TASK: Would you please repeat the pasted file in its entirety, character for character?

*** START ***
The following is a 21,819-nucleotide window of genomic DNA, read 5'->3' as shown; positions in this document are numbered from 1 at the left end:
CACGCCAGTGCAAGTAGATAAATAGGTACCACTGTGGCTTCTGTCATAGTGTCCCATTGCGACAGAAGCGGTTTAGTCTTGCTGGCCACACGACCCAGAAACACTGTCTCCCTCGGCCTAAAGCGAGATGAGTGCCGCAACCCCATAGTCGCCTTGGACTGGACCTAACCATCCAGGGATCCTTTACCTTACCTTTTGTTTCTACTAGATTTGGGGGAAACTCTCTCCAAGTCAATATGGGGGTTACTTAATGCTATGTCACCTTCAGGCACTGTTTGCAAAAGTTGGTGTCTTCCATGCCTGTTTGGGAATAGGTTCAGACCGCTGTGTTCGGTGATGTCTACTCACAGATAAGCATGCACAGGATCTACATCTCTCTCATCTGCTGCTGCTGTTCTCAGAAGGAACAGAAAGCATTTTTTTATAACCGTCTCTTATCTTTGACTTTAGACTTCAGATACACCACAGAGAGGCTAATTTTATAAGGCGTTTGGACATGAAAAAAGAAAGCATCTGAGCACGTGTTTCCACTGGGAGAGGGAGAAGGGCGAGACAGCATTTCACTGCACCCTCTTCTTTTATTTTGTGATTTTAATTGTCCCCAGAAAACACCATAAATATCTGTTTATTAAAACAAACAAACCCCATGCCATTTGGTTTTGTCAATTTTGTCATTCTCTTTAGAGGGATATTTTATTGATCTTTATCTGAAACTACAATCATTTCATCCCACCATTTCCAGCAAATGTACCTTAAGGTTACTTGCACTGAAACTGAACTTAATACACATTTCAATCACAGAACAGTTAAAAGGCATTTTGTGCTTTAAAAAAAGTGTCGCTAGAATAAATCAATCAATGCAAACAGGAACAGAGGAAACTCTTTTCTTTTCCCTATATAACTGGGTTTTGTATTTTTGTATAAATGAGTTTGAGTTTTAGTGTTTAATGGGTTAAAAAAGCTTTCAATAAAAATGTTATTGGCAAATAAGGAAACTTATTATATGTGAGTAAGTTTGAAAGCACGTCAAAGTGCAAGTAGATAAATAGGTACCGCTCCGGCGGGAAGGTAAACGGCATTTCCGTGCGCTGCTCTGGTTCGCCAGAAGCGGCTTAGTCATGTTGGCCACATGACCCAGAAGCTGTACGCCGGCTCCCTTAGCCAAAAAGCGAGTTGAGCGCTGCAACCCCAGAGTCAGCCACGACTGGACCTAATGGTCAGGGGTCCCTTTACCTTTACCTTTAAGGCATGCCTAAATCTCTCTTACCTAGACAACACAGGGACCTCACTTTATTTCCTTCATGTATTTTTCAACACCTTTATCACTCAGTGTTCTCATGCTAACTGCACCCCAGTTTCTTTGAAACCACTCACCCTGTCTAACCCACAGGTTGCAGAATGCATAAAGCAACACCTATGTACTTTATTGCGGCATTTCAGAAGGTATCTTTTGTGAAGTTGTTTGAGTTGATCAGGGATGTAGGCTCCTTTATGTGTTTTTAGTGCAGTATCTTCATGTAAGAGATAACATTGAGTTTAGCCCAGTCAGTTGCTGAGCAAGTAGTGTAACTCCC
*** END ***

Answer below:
The following is a 21,819-nucleotide window of genomic DNA, read 5'->3' as shown; positions in this document are numbered from 1 at the left end:
CACGCCAGTGCAAGTAGATAAATAGGTACCACTGTGGCTTCTGTCATAGTGTCCCATTGCGACAGAAGCGGTTTAGTCTTGCTGGCCACACGACCCAGAAACACTGTCTCCCTCGGCCTAAAGCGAGATGAGTGCCGCAACCCCATAGTCGCCTTGGACTGGACCTAACCATCCAGGGATCCTTTACCTTACCTTTTGTTTCTACTAGATTTGGGGGAAACTCTCTCCAAGTCAATATGGGGGTTACTTAATGCTATGTCACCTTCAGGCACTGTTTGCAAAAGTTGGTGTCTTCCATGCCTGTTTGGGAATAGGTTCAGACCGCTGTGTTCGGTGATGTCTACTCACAGATAAGCATGCACAGGATCTACATCTCTCTCATCTGCTGCTGCTGTTCTCAGAAGGAACAGAAAGCATTTTTTTATAACCGTCTCTTATCTTTGACTTTAGACTTCAGATACACCACAGAGAGGCTAATTTTATAAGGCGTTTGGACATGAAAAAAGAAAGCATCTGAGCACGTGTTTCCACTGGGAGAGGGAGAAGGGCGAGACAGCATTTCACTGCACCCTCTTCTTTTATTTTGTGATTTTAATTGTCCCCAGAAAACACCATAAATATCTGTTTATTAAAACAAACAAACCCCATGCCATTTGGTTTTGTCAATTTTGTCATTCTCTTTAGAGGGATATTTTATTGATCTTTATCTGAAACTACAATCATTTCATCCCACCATTTCCAGCAAATGTACCTTAAGGTTACTTGCACTGAAACTGAACTTAATACACATTTCAATCACAGAACAGTTAAAAGGCATTTTGTGCTTTAAAAAAAGTGTCGCTAGAATAAATCAATCAATGCAAACAGGAACAGAGGAAACTCTTTTCTTTTCCCTATATAACTGGGTTTTGTATTTTTGTATAAATGAGTTTGAGTTTTAGTGTTTAATGGGTTAAAAAAGCTTTCAATAAAAATGTTATTGGCAAATAAGGAAACTTATTATATGTGAGTAAGTTTGAAAGCACGTCAAAGTGCAAGTAGATAAATAGGTACCGCTCCGGCGGGAAGGTAAACGGCATTTCCGTGCGCTGCTCTGGTTCGCCAGAAGCGGCTTAGTCATGTTGGCCACATGACCCAGAAGCTGTACGCCGGCTCCCTTAGCCAAAAAGCGAGTTGAGCGCTGCAACCCCAGAGTCAGCCACGACTGGACCTAATGGTCAGGGGTCCCTTTACCTTTACCTTTAAGGCATGCCTAAATCTCTCTTACCTAGACAACACAGGGACCTCACTTTATTTCCTTCATGTATTTTTCAACACCTTTATCACTCAGTGTTCTCATGCTAACTGCACCCCAGTTTCTTTGAAACCACTCACCCTGTCTAACCCACAGGTTGCAGAATGCATAAAGCAACACCTATGTACTTTATTGCGGCATTTCAGAAGGTATCTTTTGTGAAGTTGTTTGAGTTGATCAGGGATGTAGGCTCCTTTATGTGTTTTTAGTGCAGTATCTTCATGTAAGAGATAACATTGAGTTTAGCCCAGTCAGTTGCTGAGCAAGTAGTGTAACTCCC